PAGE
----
Referring to FIGS. 7, 9 10 and 11, the end tool fitting 76 on the cleaning arm(s) 70 may merely be a vacuum nozzle endpiece which may be threaded at end 76 a to the suction line 71, or it may have the following optional attachments: a scraper plate with teeth (or a hydraulic scraper piece) 77 a mounted on the end of the end tool fitting 76 to aid in moving material (e.g. agglomerated material 11 a) for easier removal; a line and fitting 77 b may be connected through the end tool fitting 76 for introducing a nitrogen/air induction nozzle to enhance vacuum capability by providing a carrier medium for vacuuming solids; lighting (which in the illustrated embodiment actually comprises part of the camera 82 b but may, for example, be separate or external low voltage lighting); a sprayer nozzle 77 c utilizing, for example, a T-fitting attachment 77 d, can be used for the chemical passivation of reactor internals to prevent polythionic acid cracking; a pick and/or rake (similar to scraper plate with teeth 77 a) to pick, loosen and/or break apart hard or agglomerated material; a tray and tray bolt removal feature/assembly such as that used commercially in undersea operations; and/or an auger device 77 c (FIG. 9) to aid in the loosening of agglomerated or fused catalyst and which may, for example, be pneumatically powered.
The robotic device 40 may be programmed for self control although presently it is preferred to operate the robotic device 40 from a remote control station 90. The remote control station 90 is external to the reactor vessel 10 and communicates with the robotic device 40 by electromagnetic waves or communication line(s) 92. The remote control station 90 has one or more monitors 94 for viewing images from camera(s) 82; has camera controls 96, e.g., zoom in or out; and/or has one or more joysticks 98 to control, for example, extend-retract, up-down, move scraper, rotate turret left or right, etc.
Referring to FIG. 8, in one embodiment the remote control station 90 may have monitors 94 a and 94 b in respective communication with video cameras 82 a and 82 b; joysticks 98 a, 98 b and 98 c for moving the respective stabilizing arms 60 a, 60 b and 60 c in or out; joysticks 98 d for moving the suction arm 72 in or out; joystick 98 e for moving the suction head 74 in or out; joystick 98 f for rotating the turret 50 clockwise or counterclockwise; joystick 98 g for moving the robotic device 40 up or down in the reactor vessel 10 such as by an air hoist 26; a controller 99 a for moving all three stabilizing arms 60 a, 60 b and 60 c simultaneously; a hydraulic power start button 99 b; a hydraulic power stop button 99 c; a main power “kill” switch 99 d; a hydraulic pressure adjustment knob 99 e; a pressure gauge 99 f; and a gauge 99 g showing nitrogen pressure to the induction fitting 77 b.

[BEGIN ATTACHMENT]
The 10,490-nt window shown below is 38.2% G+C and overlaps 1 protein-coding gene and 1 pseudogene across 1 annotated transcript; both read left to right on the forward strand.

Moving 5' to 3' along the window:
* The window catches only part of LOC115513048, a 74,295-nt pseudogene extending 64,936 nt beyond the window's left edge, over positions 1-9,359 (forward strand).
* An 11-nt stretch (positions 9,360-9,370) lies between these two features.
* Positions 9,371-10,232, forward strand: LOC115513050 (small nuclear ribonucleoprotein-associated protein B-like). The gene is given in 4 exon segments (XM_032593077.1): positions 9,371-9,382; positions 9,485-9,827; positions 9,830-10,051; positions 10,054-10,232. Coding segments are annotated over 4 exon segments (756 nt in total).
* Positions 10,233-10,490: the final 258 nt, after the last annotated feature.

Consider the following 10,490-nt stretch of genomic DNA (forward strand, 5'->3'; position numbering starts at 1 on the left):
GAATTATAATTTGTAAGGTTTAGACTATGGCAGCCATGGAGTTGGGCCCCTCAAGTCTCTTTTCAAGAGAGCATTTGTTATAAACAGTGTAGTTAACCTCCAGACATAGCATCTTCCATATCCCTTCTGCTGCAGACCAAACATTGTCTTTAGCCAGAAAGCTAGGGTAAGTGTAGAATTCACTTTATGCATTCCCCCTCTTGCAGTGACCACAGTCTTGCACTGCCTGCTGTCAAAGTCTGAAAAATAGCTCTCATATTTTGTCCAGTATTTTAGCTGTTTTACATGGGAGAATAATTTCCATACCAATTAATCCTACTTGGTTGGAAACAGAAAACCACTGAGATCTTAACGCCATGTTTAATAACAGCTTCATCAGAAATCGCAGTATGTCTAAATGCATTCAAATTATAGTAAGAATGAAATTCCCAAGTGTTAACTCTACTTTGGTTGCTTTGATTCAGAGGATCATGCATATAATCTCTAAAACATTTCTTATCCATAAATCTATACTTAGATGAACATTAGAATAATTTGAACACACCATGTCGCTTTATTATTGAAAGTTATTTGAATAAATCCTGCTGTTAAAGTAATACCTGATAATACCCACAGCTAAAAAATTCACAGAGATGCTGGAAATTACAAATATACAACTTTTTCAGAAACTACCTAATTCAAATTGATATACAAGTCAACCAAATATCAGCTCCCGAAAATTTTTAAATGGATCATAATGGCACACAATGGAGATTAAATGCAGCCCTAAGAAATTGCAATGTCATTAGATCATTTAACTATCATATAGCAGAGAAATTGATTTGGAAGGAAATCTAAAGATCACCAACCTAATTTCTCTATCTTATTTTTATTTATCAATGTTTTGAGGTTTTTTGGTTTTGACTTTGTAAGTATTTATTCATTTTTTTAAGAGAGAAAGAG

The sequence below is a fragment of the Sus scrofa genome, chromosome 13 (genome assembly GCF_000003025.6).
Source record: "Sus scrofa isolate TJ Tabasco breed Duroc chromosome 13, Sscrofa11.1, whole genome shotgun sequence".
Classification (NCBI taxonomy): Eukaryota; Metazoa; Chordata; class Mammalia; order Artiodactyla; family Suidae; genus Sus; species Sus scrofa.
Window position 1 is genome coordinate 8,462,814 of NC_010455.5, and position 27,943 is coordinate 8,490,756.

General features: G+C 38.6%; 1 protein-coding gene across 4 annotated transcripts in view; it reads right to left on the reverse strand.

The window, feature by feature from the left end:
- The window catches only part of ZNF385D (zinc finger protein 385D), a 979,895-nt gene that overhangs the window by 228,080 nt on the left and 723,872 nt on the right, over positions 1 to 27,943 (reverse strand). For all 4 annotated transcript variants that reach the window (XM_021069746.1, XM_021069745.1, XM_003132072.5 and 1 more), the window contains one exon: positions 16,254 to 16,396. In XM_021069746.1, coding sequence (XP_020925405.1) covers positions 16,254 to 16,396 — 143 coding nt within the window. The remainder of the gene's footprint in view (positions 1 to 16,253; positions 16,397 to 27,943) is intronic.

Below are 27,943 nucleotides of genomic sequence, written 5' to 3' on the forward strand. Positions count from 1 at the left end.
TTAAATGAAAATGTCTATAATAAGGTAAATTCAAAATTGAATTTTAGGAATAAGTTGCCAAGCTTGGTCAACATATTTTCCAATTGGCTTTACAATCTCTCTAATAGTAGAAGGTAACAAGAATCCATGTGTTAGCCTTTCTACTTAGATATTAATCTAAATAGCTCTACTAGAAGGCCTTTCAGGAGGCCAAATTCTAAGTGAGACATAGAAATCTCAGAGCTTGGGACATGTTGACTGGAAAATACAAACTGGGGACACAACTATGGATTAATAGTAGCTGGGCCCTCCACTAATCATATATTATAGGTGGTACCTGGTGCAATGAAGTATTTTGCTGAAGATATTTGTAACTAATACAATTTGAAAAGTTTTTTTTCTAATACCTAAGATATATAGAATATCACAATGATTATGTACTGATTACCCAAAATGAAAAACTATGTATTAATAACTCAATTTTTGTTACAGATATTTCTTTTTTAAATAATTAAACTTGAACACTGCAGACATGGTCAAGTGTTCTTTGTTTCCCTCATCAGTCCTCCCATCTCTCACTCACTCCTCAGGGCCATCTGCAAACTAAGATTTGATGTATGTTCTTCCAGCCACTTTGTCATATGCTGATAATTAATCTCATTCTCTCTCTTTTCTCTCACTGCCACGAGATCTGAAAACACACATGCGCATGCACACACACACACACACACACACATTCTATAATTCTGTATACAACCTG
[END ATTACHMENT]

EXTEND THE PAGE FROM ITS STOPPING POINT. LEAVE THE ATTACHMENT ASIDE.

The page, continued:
In use the operator 100 will lower/hoist the robotic device 40 down through the manway 12 into the reactor vessel10; operate the robotic device 40 from the remote control station 90 to vacuum (and/or perform other optional functions) the interior of the reactor vessel 10 and to remove the manways from various layers of trays 14 mounted within the reactor vessel 10. After robotic work is completed, humans may enter to inspect and perform residual and fine clean-up operations.
Other options which may be implemented into the preferred embodiment, include that system power can be hydraulic, air/pneumatic, low and/or high voltage electricity, and/or any combination thereof; separate lighting (not shown) can be lowered into the reactor vessel 10 to provide additional work or video lighting; a separate camera (not shown) can be mounted at the top of the manway 12 (e.g. on the vacuum line 32) looking down into the vessel 10; and/or separate environmental analyzer(s) (not shown) can be lowered into the reactor vessel 10 to take in-vessel atmospheric readings.
The robot can be used for video inspections of many types of confined spaces or hazardous environments including vessels, tanks, cargo holds, drums, etc., with or without a suction line 71. Hazardous environments can be roughly defined as environments beyond OSHA defined parameters, environments where temperatures exceed 110 degrees Fahrenheit, inert environments, below freezing environments, etc.
In conclusion, therefore, it is seen that the present invention and the embodiments disclosed herein are well adapted to carry out the objectives and obtain the ends set forth. Certain changes can be made in the subject matter without departing from the spirit and the scope of the invention(s). It is realized that changes are possible within the scope of the invention(s) and it is further intended that each element or step recited is to be understood as referring to all equivalent elements or steps. The description is intended to cover the invention(s) as broadly as legally possible in whatever form it may be utilized.